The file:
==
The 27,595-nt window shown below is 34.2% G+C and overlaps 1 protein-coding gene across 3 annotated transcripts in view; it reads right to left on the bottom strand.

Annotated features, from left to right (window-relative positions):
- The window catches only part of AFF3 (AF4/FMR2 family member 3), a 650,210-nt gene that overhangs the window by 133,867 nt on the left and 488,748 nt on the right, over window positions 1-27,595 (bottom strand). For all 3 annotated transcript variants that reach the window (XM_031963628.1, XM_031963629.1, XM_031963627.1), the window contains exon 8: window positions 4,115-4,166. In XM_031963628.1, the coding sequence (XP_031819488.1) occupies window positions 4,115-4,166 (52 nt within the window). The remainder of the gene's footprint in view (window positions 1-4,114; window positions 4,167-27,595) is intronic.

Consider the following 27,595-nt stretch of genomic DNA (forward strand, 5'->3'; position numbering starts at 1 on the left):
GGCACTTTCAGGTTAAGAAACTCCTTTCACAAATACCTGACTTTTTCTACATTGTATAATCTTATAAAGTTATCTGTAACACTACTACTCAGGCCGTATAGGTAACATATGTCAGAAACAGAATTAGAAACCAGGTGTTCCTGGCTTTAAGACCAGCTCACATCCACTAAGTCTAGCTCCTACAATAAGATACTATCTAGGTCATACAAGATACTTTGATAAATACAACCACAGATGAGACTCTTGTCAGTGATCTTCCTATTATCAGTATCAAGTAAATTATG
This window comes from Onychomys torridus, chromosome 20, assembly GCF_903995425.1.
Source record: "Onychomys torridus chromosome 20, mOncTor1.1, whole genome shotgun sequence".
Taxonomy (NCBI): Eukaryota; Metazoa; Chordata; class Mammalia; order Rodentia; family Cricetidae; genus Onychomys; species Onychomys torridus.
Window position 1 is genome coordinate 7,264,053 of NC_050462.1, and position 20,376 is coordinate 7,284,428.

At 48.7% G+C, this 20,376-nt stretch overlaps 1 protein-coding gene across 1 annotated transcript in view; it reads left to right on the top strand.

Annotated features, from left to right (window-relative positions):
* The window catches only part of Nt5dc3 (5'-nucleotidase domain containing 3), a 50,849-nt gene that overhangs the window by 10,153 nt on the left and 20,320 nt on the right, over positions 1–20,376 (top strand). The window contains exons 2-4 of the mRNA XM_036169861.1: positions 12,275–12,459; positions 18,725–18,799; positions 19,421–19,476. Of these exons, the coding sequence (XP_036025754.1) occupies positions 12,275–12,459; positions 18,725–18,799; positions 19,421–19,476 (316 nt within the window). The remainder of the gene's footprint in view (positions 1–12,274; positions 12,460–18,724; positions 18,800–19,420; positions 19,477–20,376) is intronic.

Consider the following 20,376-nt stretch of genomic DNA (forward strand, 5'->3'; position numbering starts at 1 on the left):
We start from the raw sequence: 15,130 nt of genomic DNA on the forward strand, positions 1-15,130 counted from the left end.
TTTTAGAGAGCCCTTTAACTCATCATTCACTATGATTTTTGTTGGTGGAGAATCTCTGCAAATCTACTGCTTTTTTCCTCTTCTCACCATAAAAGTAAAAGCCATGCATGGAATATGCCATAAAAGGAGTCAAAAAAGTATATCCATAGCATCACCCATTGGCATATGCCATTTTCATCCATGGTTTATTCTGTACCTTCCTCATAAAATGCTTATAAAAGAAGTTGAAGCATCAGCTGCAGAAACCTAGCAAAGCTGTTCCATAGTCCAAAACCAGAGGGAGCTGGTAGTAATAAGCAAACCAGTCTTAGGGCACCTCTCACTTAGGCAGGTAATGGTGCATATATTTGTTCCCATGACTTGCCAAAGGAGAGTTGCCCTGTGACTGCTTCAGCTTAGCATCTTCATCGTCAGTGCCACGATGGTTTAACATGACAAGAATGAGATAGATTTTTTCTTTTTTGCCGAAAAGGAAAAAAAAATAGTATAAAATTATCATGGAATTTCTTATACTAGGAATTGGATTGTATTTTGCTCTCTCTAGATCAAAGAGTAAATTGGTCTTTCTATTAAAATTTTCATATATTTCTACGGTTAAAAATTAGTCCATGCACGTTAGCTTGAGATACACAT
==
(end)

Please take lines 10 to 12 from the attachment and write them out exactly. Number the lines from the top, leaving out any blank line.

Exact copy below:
At 48.7% G+C, this 20,376-nt stretch overlaps 1 protein-coding gene across 1 annotated transcript in view; it reads left to right on the top strand.

Annotated features, from left to right (window-relative positions):
* The window catches only part of Nt5dc3 (5'-nucleotidase domain containing 3), a 50,849-nt gene that overhangs the window by 10,153 nt on the left and 20,320 nt on the right, over positions 1–20,376 (top strand). The window contains exons 2-4 of the mRNA XM_036169861.1: positions 12,275–12,459; positions 18,725–18,799; positions 19,421–19,476. Of these exons, the coding sequence (XP_036025754.1) occupies positions 12,275–12,459; positions 18,725–18,799; positions 19,421–19,476 (316 nt within the window). The remainder of the gene's footprint in view (positions 1–12,274; positions 12,460–18,724; positions 18,800–19,420; positions 19,477–20,376) is intronic.